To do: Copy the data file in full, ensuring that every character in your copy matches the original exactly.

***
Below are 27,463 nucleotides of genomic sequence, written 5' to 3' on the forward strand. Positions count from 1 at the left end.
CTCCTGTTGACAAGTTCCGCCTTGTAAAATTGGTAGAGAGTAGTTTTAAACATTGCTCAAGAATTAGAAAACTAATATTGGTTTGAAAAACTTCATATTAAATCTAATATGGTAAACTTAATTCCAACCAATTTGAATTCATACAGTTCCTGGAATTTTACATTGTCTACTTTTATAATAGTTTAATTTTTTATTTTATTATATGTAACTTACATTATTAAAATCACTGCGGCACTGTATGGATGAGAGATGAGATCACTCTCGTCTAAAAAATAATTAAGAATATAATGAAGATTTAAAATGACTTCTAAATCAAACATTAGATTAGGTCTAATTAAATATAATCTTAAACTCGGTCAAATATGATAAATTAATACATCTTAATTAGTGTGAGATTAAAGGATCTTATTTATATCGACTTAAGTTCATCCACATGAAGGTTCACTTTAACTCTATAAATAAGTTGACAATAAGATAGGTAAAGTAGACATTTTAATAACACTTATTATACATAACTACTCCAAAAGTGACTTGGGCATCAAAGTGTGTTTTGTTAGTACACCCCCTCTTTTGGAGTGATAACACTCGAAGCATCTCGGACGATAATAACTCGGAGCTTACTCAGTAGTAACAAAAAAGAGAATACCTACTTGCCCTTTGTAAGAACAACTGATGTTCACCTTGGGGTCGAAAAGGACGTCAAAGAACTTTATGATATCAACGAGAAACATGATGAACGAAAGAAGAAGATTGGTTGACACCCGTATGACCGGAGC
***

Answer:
Below are 27,463 nucleotides of genomic sequence, written 5' to 3' on the forward strand. Positions count from 1 at the left end.
CTCCTGTTGACAAGTTCCGCCTTGTAAAATTGGTAGAGAGTAGTTTTAAACATTGCTCAAGAATTAGAAAACTAATATTGGTTTGAAAAACTTCATATTAAATCTAATATGGTAAACTTAATTCCAACCAATTTGAATTCATACAGTTCCTGGAATTTTACATTGTCTACTTTTATAATAGTTTAATTTTTTATTTTATTATATGTAACTTACATTATTAAAATCACTGCGGCACTGTATGGATGAGAGATGAGATCACTCTCGTCTAAAAAATAATTAAGAATATAATGAAGATTTAAAATGACTTCTAAATCAAACATTAGATTAGGTCTAATTAAATATAATCTTAAACTCGGTCAAATATGATAAATTAATACATCTTAATTAGTGTGAGATTAAAGGATCTTATTTATATCGACTTAAGTTCATCCACATGAAGGTTCACTTTAACTCTATAAATAAGTTGACAATAAGATAGGTAAAGTAGACATTTTAATAACACTTATTATACATAACTACTCCAAAAGTGACTTGGGCATCAAAGTGTGTTTTGTTAGTACACCCCCTCTTTTGGAGTGATAACACTCGAAGCATCTCGGACGATAATAACTCGGAGCTTACTCAGTAGTAACAAAAAAGAGAATACCTACTTGCCCTTTGTAAGAACAACTGATGTTCACCTTGGGGTCGAAAAGGACGTCAAAGAACTTTATGATATCAACGAGAAACATGATGAACGAAAGAAGAAGATTGGTTGACACCCGTATGACCGGAGC